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         Tips and Techniques for Web and .NET developers.

August 25, 2009

Reading Comma Delimited Files

Filed under: C#,Data,Text Files,VB.NET @ 2:14 pm

There may be times that you need to read comma separated value (CSV) files into your application. For example, you obtain output from a legacy system or other application in a comma delimited text file format, and you need to read and use that data in your application.

NOTE: For more information on delimited files, see this link.

.NET provides several techniques for reading text files. This post focuses on how to read a comma delimited text file into a DataTable.

You may find it very useful to read your text file into a DataTable, whether or not you plan to use a database. Reading a text file into a DataTable not only saves you a significant amount of string manipulation coding, it also makes it easy to access the imported data from within your application.

For example, you can use binding to bind the resulting DataTable to a grid or other controls. You can use Linq to DataTables like in this example to manipulate the resulting data. All of the features of the DataTable are then available to you.

BIG NOTE: Many developers have ignored this technique because one look at the code and the developer assumed it is somehow associated with a database, it is NOT. This is referring to in-memory DataTable objects.

For this example, the text file appears as follows:

CustomerId, LastName, FirstName, LastUpdateDate
1,  Baggins, Bilbo, 20090811 
2,  Baggins, Frodo, 20090801 
3,  Gamgee,  Samwise, 20090820 
4,  Cotton,  Rosie, 20090821

Notice several things about this file:

  1. It is a comma separated value (CSV) file.
  2. The first line provides the column names. This is optional.

You can read this text file into a DataTable using OleDb as follows.

In C#:

string fileName = "testCSV.txt";
string dirName = Path.GetDirectoryName(Application.ExecutablePath);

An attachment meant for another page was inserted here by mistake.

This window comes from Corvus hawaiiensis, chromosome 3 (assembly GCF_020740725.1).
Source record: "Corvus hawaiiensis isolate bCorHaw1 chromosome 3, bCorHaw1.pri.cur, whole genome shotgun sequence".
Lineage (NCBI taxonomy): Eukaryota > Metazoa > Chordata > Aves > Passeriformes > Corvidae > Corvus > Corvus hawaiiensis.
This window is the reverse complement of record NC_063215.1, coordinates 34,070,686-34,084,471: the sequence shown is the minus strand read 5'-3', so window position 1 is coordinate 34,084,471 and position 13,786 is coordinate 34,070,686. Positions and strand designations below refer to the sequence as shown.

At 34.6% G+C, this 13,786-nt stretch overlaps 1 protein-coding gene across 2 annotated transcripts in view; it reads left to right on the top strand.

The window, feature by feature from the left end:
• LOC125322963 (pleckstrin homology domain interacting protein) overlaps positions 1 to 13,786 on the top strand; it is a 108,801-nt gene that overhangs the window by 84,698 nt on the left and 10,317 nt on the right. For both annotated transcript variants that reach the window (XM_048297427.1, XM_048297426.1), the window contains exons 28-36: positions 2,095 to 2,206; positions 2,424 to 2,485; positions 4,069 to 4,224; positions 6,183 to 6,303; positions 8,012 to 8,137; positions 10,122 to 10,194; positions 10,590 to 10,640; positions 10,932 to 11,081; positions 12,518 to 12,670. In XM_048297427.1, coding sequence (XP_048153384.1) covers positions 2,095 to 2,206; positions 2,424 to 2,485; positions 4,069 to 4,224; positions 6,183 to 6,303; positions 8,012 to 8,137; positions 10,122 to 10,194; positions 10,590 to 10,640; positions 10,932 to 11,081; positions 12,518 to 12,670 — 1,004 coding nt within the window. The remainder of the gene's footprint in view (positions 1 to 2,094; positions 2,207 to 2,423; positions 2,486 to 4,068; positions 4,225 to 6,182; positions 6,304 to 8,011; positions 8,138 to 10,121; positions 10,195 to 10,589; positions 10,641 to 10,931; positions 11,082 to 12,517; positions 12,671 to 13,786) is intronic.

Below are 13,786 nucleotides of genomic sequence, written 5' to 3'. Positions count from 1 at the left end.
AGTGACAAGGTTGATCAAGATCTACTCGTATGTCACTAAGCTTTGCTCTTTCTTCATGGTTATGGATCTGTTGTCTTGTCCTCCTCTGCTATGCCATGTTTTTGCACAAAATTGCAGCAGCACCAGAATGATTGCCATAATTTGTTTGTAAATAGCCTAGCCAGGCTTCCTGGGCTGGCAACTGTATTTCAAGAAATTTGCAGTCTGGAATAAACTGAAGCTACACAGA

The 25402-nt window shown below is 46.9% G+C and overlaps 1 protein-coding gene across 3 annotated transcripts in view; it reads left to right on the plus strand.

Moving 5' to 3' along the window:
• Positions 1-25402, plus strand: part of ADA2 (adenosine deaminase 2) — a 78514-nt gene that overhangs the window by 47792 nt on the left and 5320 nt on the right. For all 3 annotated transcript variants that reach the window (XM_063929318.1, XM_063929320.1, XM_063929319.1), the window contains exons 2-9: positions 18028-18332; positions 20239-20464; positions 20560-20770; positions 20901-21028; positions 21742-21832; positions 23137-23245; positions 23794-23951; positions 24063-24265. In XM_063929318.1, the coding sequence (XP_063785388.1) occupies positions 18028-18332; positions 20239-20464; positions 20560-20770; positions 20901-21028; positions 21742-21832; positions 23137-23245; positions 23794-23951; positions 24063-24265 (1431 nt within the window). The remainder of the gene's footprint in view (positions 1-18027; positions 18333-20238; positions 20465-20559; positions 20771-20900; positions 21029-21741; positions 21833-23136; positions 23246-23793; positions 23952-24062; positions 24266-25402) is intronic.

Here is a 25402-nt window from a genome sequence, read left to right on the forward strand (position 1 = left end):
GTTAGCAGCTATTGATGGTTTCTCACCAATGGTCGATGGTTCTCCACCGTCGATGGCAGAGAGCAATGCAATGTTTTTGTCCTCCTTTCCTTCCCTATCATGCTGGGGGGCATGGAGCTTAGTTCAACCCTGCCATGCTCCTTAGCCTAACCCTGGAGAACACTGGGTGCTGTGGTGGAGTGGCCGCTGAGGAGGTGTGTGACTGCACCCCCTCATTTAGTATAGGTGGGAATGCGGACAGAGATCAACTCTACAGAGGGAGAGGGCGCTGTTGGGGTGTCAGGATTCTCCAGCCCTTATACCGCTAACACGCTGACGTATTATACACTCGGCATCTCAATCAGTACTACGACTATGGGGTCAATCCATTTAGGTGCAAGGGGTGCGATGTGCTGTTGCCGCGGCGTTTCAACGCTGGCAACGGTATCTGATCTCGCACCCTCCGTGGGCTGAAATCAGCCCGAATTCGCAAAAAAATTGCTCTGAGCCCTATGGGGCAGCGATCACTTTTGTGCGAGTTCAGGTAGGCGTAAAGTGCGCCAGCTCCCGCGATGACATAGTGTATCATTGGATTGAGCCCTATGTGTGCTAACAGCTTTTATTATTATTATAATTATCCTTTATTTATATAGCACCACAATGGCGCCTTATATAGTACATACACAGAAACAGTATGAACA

DataTable dt;

using (OleDbConnection cn =
    new OleDbConnection(@"Provider=Microsoft.Jet.OleDb.4.0;" +
            "Data Source=" + dirName + ";" +
            "Extended Properties=\"Text;HDR=Yes;FMT=Delimited\""))
    // Open the connection

    // Set up the adapter
    using (OleDbDataAdapter adapter =
        new OleDbDataAdapter("SELECT * FROM " + fileName, cn))
        dt = new DataTable("Customer");

In VB:

Dim fileName As String = "testCSV.txt"
Dim dirName As String = _
Dim dt As DataTable

Using cn As New OleDbConnection("Provider=Microsoft.Jet.OleDb.4.0;" & _
            "Data Source=" & dirName & ";" & _
            "Extended Properties=""Text;HDR=Yes;FMT=Delimited""")
    ‘ Open the connection

    ‘ Set up the adapter
    Using adapter As New OleDbDataAdapter( _
            "SELECT * FROM " & fileName, cn)
        dt = New DataTable("Customer")
    End Using
End Using

This code starts by declaring variables to hold the text file name, directory containing the file and the resulting DataTable.

This technique only works with a standard set of file name extensions (see the NOTE at the end of this post). The file can reside in any directory. In this example, the file resides in the same directory where the application is executed. But this is not a requirement.

The first using statement in the example code sets up the connection to the directory. It sets the Provider property to use the Microsoft.Jet.OleDb provider. The Data Source property defines the directory containing the text file. The Extended Properties define that the file will be Text ("Text"), it has a header (HDR=Yes), and it is in a delimited file format (FRM=Delimited). The Extended Properties must be within quotes, so double-quotes (VB) or slash quote (C#) are used to escape the included quotes.

The code then opens the connection, thereby opening the file. Since this code is in a using statement, the file is automatically closed at the end of the using block.